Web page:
Company Analysts Cybereason and Sentinelone found that North Korean hackers from the notorious Lazarus group recently bought access to infected systems from TrickBot operators, and also used the new TrickBot module, called Anchor.
Let me remind you that TrickBot is one of the three largest botnets, along with Emotet and Dridex. This is a giant network of machines infected with the TrickBot Trojan. And TrickBot operators willingly sell access to infected systems to other criminals, from ransomware and spammers to serious, state-backed hack groups. Tenants can use TrickBot to install their own malware or they can use the available Trojan modules, depending on what goals they pursue.
SentinelOne describes Anchor as a “toolbox” combined into a new variety of malvari, as well as a “universal attack infrastructure designed to attack corporate environments.”
As mentioned above, in fact, Anchor is the new TrickBot module, which, most likely, was created for a certain niche of the market: for hackers, who primarily need stealth. The module is designed for attacks aimed at large companies and other important targets, during which attackers need to remain undetected for several weeks or even months, while they steal data and even after the operation is completed.
Anchor consists of submodules with various functions needed for targeted attacks. These include submodules for distribution within company networks, installation of backdoors, attacks on Point-of-Sale systems, studying RAM in search of data about maps, as well as submodules for cleaning the system after infection, which help to hide traces of intruders.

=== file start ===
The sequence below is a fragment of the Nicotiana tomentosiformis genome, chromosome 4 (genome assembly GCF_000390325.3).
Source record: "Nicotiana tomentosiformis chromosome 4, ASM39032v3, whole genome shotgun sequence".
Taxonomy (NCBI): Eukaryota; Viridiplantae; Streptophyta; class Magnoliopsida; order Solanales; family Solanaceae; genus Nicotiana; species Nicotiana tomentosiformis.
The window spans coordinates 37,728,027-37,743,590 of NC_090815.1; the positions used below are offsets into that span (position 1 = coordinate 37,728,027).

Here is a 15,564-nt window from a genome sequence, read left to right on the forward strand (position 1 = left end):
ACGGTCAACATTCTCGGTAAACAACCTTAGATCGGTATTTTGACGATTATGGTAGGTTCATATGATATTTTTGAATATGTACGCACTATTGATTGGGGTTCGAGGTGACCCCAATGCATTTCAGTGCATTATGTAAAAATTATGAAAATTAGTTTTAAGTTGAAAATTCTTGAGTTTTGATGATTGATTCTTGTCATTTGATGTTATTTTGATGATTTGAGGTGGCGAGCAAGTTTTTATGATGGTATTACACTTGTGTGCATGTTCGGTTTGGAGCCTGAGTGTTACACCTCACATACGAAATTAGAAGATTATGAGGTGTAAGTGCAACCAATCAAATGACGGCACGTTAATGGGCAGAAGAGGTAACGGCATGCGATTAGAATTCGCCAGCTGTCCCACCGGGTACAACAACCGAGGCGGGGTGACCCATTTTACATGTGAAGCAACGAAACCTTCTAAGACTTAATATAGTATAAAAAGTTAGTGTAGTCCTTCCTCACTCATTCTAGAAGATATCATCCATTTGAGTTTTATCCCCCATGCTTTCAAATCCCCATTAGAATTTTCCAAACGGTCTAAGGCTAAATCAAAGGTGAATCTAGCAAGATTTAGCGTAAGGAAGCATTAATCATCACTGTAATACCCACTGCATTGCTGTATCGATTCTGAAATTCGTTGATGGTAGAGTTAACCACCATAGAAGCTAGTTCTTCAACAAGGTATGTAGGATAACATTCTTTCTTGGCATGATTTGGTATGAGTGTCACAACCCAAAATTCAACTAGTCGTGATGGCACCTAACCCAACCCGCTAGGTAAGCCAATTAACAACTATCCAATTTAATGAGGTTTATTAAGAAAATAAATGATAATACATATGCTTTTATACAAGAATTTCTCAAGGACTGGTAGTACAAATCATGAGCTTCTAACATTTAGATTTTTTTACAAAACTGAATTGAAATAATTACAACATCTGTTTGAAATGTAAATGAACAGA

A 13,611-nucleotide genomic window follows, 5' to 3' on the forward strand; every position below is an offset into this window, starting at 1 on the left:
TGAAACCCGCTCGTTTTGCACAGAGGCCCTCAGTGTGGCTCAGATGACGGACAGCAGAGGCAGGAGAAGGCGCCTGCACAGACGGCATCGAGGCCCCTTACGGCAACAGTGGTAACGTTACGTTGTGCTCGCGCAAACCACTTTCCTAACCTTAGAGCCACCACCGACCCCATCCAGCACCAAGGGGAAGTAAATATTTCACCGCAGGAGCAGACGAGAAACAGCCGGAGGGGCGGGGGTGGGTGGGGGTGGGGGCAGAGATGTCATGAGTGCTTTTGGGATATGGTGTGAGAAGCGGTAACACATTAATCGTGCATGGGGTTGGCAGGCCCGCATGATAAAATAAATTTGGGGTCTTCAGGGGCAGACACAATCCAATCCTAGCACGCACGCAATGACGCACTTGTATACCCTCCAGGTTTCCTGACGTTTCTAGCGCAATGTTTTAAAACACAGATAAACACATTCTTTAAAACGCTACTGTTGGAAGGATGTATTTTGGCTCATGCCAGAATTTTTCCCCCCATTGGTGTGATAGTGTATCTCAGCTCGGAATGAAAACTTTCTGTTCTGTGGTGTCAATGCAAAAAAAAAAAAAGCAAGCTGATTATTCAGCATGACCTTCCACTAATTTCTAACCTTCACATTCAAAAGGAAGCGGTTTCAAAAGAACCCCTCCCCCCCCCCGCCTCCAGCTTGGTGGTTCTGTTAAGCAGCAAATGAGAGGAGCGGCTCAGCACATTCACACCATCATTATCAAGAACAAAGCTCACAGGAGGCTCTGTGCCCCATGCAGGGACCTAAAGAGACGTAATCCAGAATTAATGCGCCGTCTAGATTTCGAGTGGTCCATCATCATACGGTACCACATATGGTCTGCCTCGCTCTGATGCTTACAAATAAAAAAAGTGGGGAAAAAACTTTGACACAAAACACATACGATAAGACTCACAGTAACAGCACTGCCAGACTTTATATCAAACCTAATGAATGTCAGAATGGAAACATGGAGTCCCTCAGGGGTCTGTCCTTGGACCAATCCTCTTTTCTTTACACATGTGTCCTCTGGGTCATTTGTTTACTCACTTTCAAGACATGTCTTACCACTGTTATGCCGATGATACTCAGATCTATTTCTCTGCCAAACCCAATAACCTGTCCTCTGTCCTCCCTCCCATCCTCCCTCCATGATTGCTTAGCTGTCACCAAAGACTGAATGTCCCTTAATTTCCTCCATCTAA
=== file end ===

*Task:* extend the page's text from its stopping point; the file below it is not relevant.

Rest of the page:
And although at first glance Anchor seems to be a tool created for hacker groups interested in economic espionage and POS-malvari operators, he also found clients among “government hackers”. So, the Lazarus group apparently rented access to the infected system through the TrickBot botnet, and then used Anchor to install PowerRatankba, the PowerShell backdoor, on the network of an unnamed compromised company.
SentinelOne experts do not specify what Lazarus did in the network of the hacked company, but North Korean hackers usually engage in cyber espionage and financially motivated attacks.
Cybereason analysts, in turn, report a more predictable application of Anchor: since October 2019, the module has been used in a number of targeted campaigns against the financial, manufacturing and retail businesses. It is reported that a wave of attacks was aimed at stealing confidential information from POS systems and other confidential data in victims' networks.